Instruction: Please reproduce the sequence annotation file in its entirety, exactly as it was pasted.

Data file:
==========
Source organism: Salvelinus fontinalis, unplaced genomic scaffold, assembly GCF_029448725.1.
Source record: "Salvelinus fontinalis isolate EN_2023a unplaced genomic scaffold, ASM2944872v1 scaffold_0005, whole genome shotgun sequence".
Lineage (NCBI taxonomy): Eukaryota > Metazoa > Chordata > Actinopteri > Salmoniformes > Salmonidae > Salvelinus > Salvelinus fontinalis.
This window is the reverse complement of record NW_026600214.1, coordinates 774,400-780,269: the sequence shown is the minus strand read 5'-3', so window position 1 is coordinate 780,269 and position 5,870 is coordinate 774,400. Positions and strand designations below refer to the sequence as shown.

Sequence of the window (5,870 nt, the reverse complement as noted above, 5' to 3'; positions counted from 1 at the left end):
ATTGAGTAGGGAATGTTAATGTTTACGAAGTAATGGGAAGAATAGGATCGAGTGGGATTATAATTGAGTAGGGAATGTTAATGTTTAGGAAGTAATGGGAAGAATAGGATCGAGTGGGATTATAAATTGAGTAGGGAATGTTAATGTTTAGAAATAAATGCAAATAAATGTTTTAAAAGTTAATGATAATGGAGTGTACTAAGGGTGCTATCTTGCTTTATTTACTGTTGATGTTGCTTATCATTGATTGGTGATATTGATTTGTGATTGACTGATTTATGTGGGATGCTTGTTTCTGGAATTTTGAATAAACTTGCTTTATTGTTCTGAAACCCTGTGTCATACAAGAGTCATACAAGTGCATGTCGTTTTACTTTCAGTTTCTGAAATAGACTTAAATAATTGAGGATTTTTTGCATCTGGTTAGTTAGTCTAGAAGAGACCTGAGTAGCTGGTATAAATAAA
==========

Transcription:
Source organism: Salvelinus fontinalis, unplaced genomic scaffold, assembly GCF_029448725.1.
Source record: "Salvelinus fontinalis isolate EN_2023a unplaced genomic scaffold, ASM2944872v1 scaffold_0005, whole genome shotgun sequence".
Lineage (NCBI taxonomy): Eukaryota > Metazoa > Chordata > Actinopteri > Salmoniformes > Salmonidae > Salvelinus > Salvelinus fontinalis.
This window is the reverse complement of record NW_026600214.1, coordinates 774,400-780,269: the sequence shown is the minus strand read 5'-3', so window position 1 is coordinate 780,269 and position 5,870 is coordinate 774,400. Positions and strand designations below refer to the sequence as shown.

Sequence of the window (5,870 nt, the reverse complement as noted above, 5' to 3'; positions counted from 1 at the left end):
ATTGAGTAGGGAATGTTAATGTTTACGAAGTAATGGGAAGAATAGGATCGAGTGGGATTATAATTGAGTAGGGAATGTTAATGTTTAGGAAGTAATGGGAAGAATAGGATCGAGTGGGATTATAAATTGAGTAGGGAATGTTAATGTTTAGAAATAAATGCAAATAAATGTTTTAAAAGTTAATGATAATGGAGTGTACTAAGGGTGCTATCTTGCTTTATTTACTGTTGATGTTGCTTATCATTGATTGGTGATATTGATTTGTGATTGACTGATTTATGTGGGATGCTTGTTTCTGGAATTTTGAATAAACTTGCTTTATTGTTCTGAAACCCTGTGTCATACAAGAGTCATACAAGTGCATGTCGTTTTACTTTCAGTTTCTGAAATAGACTTAAATAATTGAGGATTTTTTGCATCTGGTTAGTTAGTCTAGAAGAGACCTGAGTAGCTGGTATAAATAAA